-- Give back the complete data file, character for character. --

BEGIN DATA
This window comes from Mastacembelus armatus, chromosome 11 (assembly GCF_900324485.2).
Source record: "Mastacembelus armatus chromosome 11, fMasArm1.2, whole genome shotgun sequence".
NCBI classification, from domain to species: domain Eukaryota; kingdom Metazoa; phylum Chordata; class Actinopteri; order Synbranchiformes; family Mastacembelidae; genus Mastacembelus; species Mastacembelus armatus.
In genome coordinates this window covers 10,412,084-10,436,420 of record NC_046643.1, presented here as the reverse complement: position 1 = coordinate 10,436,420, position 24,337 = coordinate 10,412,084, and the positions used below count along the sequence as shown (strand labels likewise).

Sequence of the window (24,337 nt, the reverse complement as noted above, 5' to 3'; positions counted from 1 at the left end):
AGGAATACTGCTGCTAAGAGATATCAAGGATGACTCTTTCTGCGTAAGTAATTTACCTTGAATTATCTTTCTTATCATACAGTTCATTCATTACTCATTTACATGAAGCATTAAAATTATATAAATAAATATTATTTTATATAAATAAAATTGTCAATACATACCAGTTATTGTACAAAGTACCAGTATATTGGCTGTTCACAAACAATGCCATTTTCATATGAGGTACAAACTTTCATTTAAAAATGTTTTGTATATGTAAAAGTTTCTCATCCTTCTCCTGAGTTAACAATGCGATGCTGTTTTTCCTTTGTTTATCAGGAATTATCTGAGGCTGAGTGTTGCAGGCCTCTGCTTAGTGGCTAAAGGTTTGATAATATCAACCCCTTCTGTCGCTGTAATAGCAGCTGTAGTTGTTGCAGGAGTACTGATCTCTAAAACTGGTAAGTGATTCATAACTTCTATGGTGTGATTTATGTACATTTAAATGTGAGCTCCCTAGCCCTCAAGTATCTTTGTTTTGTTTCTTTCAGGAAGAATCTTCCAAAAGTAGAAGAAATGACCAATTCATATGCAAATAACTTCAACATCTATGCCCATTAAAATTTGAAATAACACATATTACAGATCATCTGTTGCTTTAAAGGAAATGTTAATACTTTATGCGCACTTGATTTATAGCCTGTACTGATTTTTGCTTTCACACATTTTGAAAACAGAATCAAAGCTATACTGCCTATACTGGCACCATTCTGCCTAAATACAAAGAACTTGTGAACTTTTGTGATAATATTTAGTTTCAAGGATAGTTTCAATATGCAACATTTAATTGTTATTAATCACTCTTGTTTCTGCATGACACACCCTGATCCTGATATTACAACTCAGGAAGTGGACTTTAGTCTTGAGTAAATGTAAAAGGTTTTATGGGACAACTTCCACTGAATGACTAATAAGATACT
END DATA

This window comes from Mastacembelus armatus, chromosome 11 (assembly GCF_900324485.2).
Source record: "Mastacembelus armatus chromosome 11, fMasArm1.2, whole genome shotgun sequence".
NCBI classification, from domain to species: domain Eukaryota; kingdom Metazoa; phylum Chordata; class Actinopteri; order Synbranchiformes; family Mastacembelidae; genus Mastacembelus; species Mastacembelus armatus.
In genome coordinates this window covers 10,412,084-10,436,420 of record NC_046643.1, presented here as the reverse complement: position 1 = coordinate 10,436,420, position 24,337 = coordinate 10,412,084, and the positions used below count along the sequence as shown (strand labels likewise).

Sequence of the window (24,337 nt, the reverse complement as noted above, 5' to 3'; positions counted from 1 at the left end):
AGGAATACTGCTGCTAAGAGATATCAAGGATGACTCTTTCTGCGTAAGTAATTTACCTTGAATTATCTTTCTTATCATACAGTTCATTCATTACTCATTTACATGAAGCATTAAAATTATATAAATAAATATTATTTTATATAAATAAAATTGTCAATACATACCAGTTATTGTACAAAGTACCAGTATATTGGCTGTTCACAAACAATGCCATTTTCATATGAGGTACAAACTTTCATTTAAAAATGTTTTGTATATGTAAAAGTTTCTCATCCTTCTCCTGAGTTAACAATGCGATGCTGTTTTTCCTTTGTTTATCAGGAATTATCTGAGGCTGAGTGTTGCAGGCCTCTGCTTAGTGGCTAAAGGTTTGATAATATCAACCCCTTCTGTCGCTGTAATAGCAGCTGTAGTTGTTGCAGGAGTACTGATCTCTAAAACTGGTAAGTGATTCATAACTTCTATGGTGTGATTTATGTACATTTAAATGTGAGCTCCCTAGCCCTCAAGTATCTTTGTTTTGTTTCTTTCAGGAAGAATCTTCCAAAAGTAGAAGAAATGACCAATTCATATGCAAATAACTTCAACATCTATGCCCATTAAAATTTGAAATAACACATATTACAGATCATCTGTTGCTTTAAAGGAAATGTTAATACTTTATGCGCACTTGATTTATAGCCTGTACTGATTTTTGCTTTCACACATTTTGAAAACAGAATCAAAGCTATACTGCCTATACTGGCACCATTCTGCCTAAATACAAAGAACTTGTGAACTTTTGTGATAATATTTAGTTTCAAGGATAGTTTCAATATGCAACATTTAATTGTTATTAATCACTCTTGTTTCTGCATGACACACCCTGATCCTGATATTACAACTCAGGAAGTGGACTTTAGTCTTGAGTAAATGTAAAAGGTTTTATGGGACAACTTCCACTGAATGACTAATAAGATACT